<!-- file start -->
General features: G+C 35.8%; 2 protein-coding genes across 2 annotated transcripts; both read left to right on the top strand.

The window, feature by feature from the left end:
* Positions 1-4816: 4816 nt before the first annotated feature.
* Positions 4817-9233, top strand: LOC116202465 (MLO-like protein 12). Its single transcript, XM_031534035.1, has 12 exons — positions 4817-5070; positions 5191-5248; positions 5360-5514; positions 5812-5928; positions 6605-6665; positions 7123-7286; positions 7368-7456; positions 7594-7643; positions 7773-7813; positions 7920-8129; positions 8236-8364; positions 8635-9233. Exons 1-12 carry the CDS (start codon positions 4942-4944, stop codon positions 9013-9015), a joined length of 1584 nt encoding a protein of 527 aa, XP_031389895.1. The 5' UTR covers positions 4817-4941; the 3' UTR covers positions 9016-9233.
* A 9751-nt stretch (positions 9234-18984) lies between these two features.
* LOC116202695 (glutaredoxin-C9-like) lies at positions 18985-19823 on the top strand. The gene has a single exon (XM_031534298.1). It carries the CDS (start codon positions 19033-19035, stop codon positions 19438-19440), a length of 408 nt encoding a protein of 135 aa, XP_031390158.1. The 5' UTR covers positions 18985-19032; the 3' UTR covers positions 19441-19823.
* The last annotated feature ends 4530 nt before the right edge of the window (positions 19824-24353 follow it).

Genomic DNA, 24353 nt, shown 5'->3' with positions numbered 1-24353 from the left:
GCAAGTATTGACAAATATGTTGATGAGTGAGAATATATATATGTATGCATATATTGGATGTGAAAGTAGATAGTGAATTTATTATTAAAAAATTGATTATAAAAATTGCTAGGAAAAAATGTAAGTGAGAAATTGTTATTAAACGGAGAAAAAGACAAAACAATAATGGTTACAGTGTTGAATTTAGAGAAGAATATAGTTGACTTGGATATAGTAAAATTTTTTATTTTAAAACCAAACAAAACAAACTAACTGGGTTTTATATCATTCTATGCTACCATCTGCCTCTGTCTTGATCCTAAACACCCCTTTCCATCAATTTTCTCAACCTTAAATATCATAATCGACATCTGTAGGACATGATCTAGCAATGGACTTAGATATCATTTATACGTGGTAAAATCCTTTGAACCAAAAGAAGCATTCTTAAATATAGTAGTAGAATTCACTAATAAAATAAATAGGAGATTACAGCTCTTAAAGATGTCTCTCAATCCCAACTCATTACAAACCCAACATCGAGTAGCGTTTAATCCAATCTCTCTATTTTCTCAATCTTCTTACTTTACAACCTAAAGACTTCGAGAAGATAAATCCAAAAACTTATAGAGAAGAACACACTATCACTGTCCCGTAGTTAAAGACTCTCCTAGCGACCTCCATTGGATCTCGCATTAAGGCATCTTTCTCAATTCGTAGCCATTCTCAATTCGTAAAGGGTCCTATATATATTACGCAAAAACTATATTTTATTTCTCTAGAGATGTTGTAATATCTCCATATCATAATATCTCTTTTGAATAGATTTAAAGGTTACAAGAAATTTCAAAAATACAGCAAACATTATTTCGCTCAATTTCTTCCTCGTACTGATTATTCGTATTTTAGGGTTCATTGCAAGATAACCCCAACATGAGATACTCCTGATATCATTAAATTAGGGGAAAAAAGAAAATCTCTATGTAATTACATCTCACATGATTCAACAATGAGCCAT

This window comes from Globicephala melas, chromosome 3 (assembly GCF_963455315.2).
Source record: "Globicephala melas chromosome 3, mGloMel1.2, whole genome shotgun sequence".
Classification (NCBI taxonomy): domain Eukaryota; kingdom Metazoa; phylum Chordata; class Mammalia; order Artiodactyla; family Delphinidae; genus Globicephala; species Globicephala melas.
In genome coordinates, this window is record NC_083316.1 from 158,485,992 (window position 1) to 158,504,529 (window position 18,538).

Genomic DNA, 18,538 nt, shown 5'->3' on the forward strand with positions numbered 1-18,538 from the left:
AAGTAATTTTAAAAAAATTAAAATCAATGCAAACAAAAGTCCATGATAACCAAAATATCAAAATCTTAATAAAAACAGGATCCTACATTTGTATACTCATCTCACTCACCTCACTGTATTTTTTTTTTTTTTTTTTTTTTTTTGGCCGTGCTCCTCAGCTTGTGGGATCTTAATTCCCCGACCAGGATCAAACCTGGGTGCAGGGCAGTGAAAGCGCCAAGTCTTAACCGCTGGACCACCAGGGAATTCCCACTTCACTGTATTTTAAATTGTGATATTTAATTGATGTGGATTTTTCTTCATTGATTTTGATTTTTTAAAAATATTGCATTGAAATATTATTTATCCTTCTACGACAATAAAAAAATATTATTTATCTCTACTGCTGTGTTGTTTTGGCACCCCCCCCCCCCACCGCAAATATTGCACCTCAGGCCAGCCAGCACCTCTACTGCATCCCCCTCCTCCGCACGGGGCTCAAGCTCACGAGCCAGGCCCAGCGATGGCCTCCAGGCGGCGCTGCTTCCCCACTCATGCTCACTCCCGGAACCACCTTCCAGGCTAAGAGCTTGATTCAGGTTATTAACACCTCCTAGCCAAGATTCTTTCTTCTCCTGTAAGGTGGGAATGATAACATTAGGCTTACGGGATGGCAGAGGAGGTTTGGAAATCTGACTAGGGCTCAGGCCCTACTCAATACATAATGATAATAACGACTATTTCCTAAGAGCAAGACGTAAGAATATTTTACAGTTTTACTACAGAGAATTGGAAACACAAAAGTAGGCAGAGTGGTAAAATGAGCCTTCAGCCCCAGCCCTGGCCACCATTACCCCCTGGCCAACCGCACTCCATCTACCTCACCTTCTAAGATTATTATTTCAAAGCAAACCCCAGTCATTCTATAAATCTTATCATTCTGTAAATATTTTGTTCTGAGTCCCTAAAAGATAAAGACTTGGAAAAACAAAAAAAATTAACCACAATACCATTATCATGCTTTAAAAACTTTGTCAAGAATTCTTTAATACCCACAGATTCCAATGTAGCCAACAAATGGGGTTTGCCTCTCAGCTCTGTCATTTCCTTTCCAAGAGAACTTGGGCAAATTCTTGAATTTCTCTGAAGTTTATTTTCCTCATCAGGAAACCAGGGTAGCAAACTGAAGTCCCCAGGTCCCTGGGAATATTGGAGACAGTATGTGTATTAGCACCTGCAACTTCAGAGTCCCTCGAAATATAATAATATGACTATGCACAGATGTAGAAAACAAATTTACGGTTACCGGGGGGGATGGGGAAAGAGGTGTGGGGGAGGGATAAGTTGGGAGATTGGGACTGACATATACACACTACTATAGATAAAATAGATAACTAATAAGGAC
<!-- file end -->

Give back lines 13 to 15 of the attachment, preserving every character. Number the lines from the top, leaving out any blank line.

In genome coordinates, this window is record NC_083316.1 from 158,485,992 (window position 1) to 158,504,529 (window position 18,538).

Genomic DNA, 18,538 nt, shown 5'->3' on the forward strand with positions numbered 1-18,538 from the left:
AAGTAATTTTAAAAAAATTAAAATCAATGCAAACAAAAGTCCATGATAACCAAAATATCAAAATCTTAATAAAAACAGGATCCTACATTTGTATACTCATCTCACTCACCTCACTGTATTTTTTTTTTTTTTTTTTTTTTTTTGGCCGTGCTCCTCAGCTTGTGGGATCTTAATTCCCCGACCAGGATCAAACCTGGGTGCAGGGCAGTGAAAGCGCCAAGTCTTAACCGCTGGACCACCAGGGAATTCCCACTTCACTGTATTTTAAATTGTGATATTTAATTGATGTGGATTTTTCTTCATTGATTTTGATTTTTTAAAAATATTGCATTGAAATATTATTTATCCTTCTACGACAATAAAAAAATATTATTTATCTCTACTGCTGTGTTGTTTTGGCACCCCCCCCCCCCACCGCAAATATTGCACCTCAGGCCAGCCAGCACCTCTACTGCATCCCCCTCCTCCGCACGGGGCTCAAGCTCACGAGCCAGGCCCAGCGATGGCCTCCAGGCGGCGCTGCTTCCCCACTCATGCTCACTCCCGGAACCACCTTCCAGGCTAAGAGCTTGATTCAGGTTATTAACACCTCCTAGCCAAGATTCTTTCTTCTCCTGTAAGGTGGGAATGATAACATTAGGCTTACGGGATGGCAGAGGAGGTTTGGAAATCTGACTAGGGCTCAGGCCCTACTCAATACATAATGATAATAACGACTATTTCCTAAGAGCAAGACGTAAGAATATTTTACAGTTTTACTACAGAGAATTGGAAACACAAAAGTAGGCAGAGTGGTAAAATGAGCCTTCAGCCCCAGCCCTGGCCACCATTACCCCCTGGCCAACCGCACTCCATCTACCTCACCTTCTAAGATTATTATTTCAAAGCAAACCCCAGTCATTCTATAAATCTTATCATTCTGTAAATATTTTGTTCTGAGTCCCTAAAAGATAAAGACTTGGAAAAACAAAAAAAATTAACCACAATACCATTATCATGCTTTAAAAACTTTGTCAAGAATTCTTTAATACCCACAGATTCCAATGTAGCCAACAAATGGGGTTTGCCTCTCAGCTCTGTCATTTCCTTTCCAAGAGAACTTGGGCAAATTCTTGAATTTCTCTGAAGTTTATTTTCCTCATCAGGAAACCAGGGTAGCAAACTGAAGTCCCCAGGTCCCTGGGAATATTGGAGACAGTATGTGTATTAGCACCTGCAACTTCAGAGTCCCTCGAAATATAATAATATGACTATGCACAGATGTAGAAAACAAATTTACGGTTACCGGGGGGGATGGGGAAAGAGGTGTGGGGGAGGGATAAGTTGGGAGATTGGGACTGACATATACACACTACTATAGATAAAATAGATAACTAATAAGGAC